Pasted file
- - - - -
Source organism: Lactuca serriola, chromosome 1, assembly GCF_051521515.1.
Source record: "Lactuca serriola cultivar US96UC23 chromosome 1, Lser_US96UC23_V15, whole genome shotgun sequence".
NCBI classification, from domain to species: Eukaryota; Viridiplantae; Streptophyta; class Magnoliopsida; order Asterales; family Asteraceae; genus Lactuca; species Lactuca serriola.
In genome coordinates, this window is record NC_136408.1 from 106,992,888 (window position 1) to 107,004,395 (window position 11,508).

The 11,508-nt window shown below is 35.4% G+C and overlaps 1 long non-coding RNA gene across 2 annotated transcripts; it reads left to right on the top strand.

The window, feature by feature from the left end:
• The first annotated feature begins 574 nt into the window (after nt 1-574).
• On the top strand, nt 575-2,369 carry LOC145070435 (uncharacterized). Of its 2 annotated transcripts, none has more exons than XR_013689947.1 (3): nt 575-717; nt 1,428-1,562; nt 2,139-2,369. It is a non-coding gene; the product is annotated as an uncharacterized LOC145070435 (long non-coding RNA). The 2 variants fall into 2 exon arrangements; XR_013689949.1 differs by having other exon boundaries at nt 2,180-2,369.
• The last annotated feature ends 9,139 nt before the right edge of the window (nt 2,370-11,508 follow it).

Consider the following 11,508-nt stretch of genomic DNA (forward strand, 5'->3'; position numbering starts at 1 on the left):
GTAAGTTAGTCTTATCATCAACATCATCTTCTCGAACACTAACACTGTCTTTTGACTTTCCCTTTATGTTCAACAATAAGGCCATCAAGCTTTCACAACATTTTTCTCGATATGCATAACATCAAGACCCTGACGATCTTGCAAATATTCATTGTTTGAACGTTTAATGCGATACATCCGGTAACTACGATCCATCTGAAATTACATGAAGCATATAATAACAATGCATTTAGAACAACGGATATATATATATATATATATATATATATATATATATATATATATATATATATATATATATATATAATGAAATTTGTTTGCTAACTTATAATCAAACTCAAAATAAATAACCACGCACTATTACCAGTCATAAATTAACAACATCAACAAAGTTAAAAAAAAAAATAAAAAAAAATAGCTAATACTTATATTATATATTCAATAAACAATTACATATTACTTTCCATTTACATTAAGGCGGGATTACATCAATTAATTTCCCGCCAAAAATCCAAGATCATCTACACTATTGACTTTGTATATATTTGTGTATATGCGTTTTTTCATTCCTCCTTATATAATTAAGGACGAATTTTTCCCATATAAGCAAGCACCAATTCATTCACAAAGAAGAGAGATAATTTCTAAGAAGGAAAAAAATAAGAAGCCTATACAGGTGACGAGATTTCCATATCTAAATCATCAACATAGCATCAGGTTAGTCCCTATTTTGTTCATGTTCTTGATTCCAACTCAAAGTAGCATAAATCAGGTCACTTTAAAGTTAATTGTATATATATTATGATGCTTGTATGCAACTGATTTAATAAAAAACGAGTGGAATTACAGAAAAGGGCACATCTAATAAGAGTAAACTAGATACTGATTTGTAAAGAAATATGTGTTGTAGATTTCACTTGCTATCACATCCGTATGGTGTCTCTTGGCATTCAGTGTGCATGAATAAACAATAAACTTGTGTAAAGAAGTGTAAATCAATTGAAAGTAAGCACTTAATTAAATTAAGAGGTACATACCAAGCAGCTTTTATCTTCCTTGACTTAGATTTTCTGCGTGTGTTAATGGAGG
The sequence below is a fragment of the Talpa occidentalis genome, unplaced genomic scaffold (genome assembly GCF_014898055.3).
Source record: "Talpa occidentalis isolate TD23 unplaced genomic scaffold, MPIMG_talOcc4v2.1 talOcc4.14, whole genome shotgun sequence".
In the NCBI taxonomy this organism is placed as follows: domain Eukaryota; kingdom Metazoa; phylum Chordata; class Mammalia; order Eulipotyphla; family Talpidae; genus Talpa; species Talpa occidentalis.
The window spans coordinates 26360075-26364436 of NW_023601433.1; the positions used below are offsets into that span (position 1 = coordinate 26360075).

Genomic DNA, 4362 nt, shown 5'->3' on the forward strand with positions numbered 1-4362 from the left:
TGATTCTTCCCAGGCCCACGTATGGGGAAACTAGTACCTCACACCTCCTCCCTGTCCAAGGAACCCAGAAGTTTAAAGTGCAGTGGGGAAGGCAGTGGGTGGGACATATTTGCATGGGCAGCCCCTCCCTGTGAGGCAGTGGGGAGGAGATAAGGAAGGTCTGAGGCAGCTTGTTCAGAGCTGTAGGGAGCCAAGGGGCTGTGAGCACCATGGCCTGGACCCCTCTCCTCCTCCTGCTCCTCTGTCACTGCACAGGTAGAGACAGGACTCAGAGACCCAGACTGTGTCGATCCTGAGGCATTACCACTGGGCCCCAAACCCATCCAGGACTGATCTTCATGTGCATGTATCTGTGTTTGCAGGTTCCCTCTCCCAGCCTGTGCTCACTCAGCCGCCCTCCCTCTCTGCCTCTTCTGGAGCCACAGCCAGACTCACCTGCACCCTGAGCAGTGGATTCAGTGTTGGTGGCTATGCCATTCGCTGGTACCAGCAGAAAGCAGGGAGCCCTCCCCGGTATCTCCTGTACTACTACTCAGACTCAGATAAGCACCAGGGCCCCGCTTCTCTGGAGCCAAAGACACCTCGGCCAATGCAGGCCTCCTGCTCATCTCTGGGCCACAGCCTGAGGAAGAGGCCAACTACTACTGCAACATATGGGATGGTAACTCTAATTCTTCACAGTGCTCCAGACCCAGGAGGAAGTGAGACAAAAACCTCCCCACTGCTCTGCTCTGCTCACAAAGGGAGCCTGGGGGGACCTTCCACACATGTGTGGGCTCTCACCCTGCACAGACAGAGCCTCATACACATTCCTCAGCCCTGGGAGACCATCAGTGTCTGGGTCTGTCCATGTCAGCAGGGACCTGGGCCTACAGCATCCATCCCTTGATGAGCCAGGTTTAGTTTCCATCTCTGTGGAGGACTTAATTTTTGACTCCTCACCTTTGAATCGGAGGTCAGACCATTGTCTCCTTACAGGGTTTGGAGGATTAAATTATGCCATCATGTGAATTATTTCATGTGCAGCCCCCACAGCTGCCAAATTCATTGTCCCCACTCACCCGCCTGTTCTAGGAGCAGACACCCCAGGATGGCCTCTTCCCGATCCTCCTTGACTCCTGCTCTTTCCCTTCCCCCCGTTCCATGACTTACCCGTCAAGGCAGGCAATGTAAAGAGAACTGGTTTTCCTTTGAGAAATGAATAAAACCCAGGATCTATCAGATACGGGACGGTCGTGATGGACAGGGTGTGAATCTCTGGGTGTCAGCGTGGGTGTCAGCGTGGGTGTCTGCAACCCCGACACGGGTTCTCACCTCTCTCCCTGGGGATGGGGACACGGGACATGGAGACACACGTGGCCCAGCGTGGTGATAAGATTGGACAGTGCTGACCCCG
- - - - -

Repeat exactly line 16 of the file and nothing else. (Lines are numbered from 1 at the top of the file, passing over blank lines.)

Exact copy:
Genomic DNA, 4362 nt, shown 5'->3' on the forward strand with positions numbered 1-4362 from the left: